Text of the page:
Jack Carson caters for the crowd as Ben Sanderson bosses Sussex once more

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Young spinner shows vital all-round ability to withstand Northants onslaught

Northamptonshire 91 for 4 trail Sussex 175 (Carson 52, Sanderson 5-45) by 84 runs

The sight of fans at Hove for the first time in 20 months had done little to distract from a familiar story for Sussex when their top order succumbed to Ben Sanderson for the third time this month: they slid to 67 for 7 at lunch after opting to bat in the sunshine, and lost an eighth wicket two balls into the afternoon session. One returning punter put in his order at Greig’s Café during the interval by asking for “a cup of tea, please – and do you know anyone who can bat?”
As luck would have it, the catering staff managed to pull some strings. Jack Carson and Henry Crocombe, Sussex’s No. 9 and 10 with a combined age of 39, are part of the Covid generation whose first-class careers had been played entirely behind closed doors, with both making debuts in the Bob Willis Trophy last summer. Sussex’s members had turned up just to make sure they existed in the third dimension, rather than being hermetically sealed in the club’s online streaming service; a 99-run stand provided confirmation that they were indeed flesh and bones, and ensured a first-innings total that kept them in the game.

Crocombe, a tall right-arm seamer who removed Ben Curran with the new ball, played with a wristy flourish and was dropped twice as he chanced his arm, but it was Carson who looked like he had the potential to become a genuine allrounder. A 20-year-old offspinner from County Armagh, Carson first came to Sussex’s attention eight years ago when Kyle McCallan, the former Ireland international, rang Ed Joyce to recommend a young batter at Waringstown CC in Belfast, whom he insisted was “pretty special”.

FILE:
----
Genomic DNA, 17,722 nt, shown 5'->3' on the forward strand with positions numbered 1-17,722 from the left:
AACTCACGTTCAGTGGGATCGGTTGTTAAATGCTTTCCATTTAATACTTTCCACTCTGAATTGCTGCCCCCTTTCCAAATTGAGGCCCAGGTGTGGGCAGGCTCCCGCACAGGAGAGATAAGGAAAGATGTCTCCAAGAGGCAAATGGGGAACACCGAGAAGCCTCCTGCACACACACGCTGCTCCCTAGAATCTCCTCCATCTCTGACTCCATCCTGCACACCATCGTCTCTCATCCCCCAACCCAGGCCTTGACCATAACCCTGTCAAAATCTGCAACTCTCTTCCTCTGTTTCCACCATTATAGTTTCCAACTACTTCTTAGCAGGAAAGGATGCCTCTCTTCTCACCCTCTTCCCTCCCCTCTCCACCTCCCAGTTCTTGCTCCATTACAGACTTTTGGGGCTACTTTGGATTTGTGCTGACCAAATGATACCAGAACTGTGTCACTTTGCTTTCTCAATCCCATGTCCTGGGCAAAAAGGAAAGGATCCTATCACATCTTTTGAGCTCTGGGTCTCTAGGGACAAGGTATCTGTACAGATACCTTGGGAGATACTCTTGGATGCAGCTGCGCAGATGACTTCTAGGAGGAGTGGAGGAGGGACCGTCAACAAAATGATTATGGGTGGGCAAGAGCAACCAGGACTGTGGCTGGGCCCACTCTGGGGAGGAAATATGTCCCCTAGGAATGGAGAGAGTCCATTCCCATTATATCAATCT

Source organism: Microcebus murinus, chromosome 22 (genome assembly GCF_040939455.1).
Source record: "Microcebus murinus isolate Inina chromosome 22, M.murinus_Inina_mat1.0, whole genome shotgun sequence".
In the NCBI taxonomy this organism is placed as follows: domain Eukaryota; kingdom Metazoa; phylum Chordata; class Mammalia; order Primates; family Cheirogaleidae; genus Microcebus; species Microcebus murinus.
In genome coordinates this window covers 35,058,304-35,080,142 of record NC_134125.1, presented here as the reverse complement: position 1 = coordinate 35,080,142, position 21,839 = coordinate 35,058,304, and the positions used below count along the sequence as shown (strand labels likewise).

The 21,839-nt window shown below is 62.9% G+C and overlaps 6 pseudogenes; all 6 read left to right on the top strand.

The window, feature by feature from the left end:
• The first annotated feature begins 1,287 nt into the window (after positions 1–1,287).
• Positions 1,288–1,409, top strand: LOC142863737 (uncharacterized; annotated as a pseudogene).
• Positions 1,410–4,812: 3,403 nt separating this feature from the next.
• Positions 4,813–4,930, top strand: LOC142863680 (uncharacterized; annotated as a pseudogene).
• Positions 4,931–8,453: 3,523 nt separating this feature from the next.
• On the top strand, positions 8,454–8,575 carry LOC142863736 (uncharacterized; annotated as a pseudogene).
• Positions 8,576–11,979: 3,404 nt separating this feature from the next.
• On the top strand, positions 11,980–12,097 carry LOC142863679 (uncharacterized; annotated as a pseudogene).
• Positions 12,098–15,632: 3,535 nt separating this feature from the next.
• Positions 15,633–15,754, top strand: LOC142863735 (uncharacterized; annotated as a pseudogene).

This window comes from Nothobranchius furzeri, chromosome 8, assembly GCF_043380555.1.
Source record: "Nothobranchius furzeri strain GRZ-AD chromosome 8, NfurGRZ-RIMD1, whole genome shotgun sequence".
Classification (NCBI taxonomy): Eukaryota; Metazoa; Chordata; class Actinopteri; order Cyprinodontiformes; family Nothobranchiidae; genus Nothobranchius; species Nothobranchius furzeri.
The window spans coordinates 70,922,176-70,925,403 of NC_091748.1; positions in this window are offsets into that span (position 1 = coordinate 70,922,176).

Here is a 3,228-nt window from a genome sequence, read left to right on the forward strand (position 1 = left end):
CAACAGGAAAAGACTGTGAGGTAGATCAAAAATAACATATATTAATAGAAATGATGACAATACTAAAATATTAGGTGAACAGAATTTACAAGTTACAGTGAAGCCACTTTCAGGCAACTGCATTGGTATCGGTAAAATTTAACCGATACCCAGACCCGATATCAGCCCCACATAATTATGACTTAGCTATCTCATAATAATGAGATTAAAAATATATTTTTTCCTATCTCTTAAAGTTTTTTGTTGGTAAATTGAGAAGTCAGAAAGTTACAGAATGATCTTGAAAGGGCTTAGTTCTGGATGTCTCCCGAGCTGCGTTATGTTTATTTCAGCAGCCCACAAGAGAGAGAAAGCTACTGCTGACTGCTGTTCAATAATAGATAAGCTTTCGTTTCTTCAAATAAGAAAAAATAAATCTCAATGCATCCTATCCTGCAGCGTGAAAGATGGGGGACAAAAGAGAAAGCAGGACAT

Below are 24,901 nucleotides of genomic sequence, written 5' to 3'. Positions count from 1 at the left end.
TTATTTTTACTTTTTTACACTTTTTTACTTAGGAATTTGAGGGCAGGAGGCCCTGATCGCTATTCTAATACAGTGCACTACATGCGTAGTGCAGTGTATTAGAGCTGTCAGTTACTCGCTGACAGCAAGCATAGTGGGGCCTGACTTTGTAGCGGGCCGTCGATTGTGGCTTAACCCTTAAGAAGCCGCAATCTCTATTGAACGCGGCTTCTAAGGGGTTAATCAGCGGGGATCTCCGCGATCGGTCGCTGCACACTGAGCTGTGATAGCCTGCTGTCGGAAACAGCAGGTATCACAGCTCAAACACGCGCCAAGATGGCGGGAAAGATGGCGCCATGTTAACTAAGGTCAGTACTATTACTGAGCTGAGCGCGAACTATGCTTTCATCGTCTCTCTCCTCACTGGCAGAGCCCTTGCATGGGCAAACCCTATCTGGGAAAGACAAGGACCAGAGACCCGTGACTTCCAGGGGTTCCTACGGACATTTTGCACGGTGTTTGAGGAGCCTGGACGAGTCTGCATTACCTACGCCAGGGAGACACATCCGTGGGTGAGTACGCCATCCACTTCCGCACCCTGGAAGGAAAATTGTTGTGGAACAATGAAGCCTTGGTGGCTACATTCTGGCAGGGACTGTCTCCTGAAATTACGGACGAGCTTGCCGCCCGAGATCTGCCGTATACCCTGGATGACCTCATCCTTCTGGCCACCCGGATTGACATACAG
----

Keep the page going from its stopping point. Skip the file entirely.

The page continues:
“It’s pretty hazy, but I think I said to the club that there was a young kid who wanted to have a look at playing for them, though spin was his secondary thing,” Joyce, Sussex’s captain at the time, recalls. “I didn’t realise he was going to go over to England and go to school there but he’s clearly done really well.” Thanks to a sports scholarship at Hurstpierpoint College, Carson moved across the Irish Sea permanently for sixth form, and opportunities for the academy and the seconds were increasingly regular.

“We knew he could bowl a bit of offspin but he got his opportunity in the second team because he was scoring hundreds in the academy,” James Kirtley, the club’s T20 head coach and Ian Salisbury’s assistant in other formats, explains. “And since then, Sals has worked his magic – and Sals really is a wizard. It’s a wonderful partnership and double-act.”

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